WASHINGTON (BP, TAB) — An “exhilarating victory for religious freedom” took place June 30 when the United States Supreme Court struck down a key mandate of the Affordable Care Act, ruling for the first time “closely held” companies may exercise their religious opinions and conscientiously object to providing abortion-inducing contraceptives to employees through their health insurance plans. Writing for the majority in Burwell (Sebelius) v. Hobby Lobby, Justice Samuel Alito claimed the Religious Freedom Restoration Act (RFRA) provides individually or family-owned businesses, such as Hobby Lobby, with protections against government mandates that violate religious conscience. “Our responsibility is to enforce the RFRA as written, and under the standard the RFRA prescribes, the HHS contraceptive mandate is unlawful,” Alito wrote. Russell Moore, president of the Ethics & Religious Liberty Commission, said the ruling was a victory due in large part to the fact Hobby Lobby owners David and Barbara Green, along with their children, had “refused to render to Caesar that which did not belong to him. As a Baptist, I am encouraged that our ancestors’ struggle for the First Amendment has been vindicated. This is as close as a Southern Baptist gets to dancing in the streets with joy.”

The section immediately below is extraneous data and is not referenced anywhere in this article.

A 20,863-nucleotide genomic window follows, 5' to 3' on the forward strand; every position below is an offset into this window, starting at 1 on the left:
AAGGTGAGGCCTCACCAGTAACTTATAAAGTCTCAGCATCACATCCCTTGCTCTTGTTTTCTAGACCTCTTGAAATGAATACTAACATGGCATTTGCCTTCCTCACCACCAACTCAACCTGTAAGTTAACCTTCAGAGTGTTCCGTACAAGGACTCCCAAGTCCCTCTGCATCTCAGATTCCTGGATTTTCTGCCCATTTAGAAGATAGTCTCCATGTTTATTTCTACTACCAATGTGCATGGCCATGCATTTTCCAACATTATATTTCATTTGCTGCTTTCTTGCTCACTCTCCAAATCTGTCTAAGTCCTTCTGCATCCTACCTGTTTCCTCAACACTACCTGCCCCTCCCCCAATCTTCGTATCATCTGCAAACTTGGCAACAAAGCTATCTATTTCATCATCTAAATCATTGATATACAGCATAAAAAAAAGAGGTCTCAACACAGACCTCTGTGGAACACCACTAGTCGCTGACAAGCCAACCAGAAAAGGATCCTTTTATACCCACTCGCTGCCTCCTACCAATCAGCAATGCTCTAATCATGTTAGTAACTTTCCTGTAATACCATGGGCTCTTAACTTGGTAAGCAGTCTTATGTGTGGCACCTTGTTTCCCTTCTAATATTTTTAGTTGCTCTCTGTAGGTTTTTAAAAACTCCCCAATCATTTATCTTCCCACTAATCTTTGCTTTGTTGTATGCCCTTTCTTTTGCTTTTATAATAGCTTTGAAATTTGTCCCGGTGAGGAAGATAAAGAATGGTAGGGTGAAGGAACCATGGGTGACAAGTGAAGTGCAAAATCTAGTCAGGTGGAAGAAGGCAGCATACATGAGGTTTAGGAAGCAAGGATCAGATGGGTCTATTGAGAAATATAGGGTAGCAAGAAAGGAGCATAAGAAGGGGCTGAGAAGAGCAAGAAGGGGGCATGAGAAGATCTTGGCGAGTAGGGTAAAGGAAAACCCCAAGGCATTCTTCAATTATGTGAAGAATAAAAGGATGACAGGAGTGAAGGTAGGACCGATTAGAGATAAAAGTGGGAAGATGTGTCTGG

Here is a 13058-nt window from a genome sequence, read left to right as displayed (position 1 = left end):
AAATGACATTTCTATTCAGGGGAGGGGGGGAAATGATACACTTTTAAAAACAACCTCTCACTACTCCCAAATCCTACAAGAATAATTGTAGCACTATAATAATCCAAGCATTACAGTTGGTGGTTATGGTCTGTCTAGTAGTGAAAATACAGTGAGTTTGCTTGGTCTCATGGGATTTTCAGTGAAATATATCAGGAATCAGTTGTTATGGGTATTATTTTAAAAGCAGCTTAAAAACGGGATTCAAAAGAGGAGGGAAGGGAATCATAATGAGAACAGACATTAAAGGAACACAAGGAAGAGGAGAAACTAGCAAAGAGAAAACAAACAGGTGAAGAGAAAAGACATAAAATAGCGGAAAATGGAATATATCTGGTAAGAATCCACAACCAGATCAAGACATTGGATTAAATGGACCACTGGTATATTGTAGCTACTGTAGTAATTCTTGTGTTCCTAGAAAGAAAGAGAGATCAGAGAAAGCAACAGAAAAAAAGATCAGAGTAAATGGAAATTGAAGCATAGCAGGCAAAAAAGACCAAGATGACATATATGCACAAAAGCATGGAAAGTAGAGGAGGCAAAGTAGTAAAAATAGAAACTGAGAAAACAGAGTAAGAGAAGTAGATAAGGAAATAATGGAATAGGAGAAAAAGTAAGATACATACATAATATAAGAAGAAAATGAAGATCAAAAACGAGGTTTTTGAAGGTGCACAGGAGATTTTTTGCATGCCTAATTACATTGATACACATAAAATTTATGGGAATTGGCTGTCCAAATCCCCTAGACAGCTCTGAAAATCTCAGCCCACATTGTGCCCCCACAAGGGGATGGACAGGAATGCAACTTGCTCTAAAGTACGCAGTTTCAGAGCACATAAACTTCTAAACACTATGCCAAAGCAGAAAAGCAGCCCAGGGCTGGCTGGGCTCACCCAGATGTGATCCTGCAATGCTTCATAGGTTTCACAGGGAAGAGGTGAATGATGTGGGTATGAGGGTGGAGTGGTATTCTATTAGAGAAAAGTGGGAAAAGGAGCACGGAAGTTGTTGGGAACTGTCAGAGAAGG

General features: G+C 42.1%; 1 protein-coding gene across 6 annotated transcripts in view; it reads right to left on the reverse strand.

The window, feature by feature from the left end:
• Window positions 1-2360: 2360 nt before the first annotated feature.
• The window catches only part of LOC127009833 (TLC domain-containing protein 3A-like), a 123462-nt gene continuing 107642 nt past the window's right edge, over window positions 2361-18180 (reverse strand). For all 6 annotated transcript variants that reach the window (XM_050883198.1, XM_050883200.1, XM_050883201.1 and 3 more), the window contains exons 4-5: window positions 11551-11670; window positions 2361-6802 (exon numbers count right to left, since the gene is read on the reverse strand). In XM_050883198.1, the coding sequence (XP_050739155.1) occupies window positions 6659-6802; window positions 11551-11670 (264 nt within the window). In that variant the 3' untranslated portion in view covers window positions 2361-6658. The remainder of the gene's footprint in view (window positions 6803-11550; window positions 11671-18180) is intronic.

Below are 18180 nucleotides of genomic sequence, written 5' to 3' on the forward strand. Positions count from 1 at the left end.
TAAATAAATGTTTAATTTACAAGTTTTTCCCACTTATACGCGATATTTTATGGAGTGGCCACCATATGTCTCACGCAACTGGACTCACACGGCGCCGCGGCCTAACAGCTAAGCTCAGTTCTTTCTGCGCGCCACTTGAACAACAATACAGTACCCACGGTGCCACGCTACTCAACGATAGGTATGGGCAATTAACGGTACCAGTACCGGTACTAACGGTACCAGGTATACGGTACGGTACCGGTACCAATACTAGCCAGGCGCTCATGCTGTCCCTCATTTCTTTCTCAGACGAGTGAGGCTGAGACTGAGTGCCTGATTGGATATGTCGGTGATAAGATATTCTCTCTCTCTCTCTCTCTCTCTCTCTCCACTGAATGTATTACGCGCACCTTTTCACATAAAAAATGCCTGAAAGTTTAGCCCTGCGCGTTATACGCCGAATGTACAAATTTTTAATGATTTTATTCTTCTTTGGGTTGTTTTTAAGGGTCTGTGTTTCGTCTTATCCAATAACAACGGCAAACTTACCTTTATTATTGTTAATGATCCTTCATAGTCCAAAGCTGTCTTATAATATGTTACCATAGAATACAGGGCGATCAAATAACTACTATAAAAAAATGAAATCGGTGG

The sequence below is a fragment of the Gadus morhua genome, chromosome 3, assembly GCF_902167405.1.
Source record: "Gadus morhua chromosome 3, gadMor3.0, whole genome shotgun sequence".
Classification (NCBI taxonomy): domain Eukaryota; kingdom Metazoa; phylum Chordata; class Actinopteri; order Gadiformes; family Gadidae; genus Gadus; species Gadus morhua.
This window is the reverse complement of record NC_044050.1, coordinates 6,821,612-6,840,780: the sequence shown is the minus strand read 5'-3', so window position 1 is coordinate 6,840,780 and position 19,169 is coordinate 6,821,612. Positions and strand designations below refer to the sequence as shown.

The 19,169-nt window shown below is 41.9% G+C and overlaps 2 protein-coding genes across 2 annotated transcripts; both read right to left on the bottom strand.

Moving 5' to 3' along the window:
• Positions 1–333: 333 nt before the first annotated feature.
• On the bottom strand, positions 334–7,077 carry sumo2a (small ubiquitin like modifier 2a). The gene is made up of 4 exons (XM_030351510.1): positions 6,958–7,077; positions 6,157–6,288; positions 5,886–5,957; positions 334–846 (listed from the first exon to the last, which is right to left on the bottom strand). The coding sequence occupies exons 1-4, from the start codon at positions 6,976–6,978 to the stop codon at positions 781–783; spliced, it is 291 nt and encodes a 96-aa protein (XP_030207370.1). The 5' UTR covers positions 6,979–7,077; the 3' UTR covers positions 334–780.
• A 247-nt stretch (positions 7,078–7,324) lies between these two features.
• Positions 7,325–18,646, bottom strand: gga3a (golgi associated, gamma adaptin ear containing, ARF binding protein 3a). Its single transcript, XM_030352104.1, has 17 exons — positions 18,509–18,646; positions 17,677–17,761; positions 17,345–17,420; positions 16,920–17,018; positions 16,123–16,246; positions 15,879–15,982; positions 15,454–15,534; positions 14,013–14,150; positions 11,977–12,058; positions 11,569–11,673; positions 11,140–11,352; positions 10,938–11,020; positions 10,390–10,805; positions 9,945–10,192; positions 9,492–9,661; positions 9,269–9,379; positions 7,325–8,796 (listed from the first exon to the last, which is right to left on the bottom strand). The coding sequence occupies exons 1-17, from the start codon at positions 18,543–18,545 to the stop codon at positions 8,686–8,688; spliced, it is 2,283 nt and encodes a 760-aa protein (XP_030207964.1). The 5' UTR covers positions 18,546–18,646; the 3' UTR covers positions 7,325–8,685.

Look for a full coverage of the decision in an upcoming issue of The Alabama Baptist.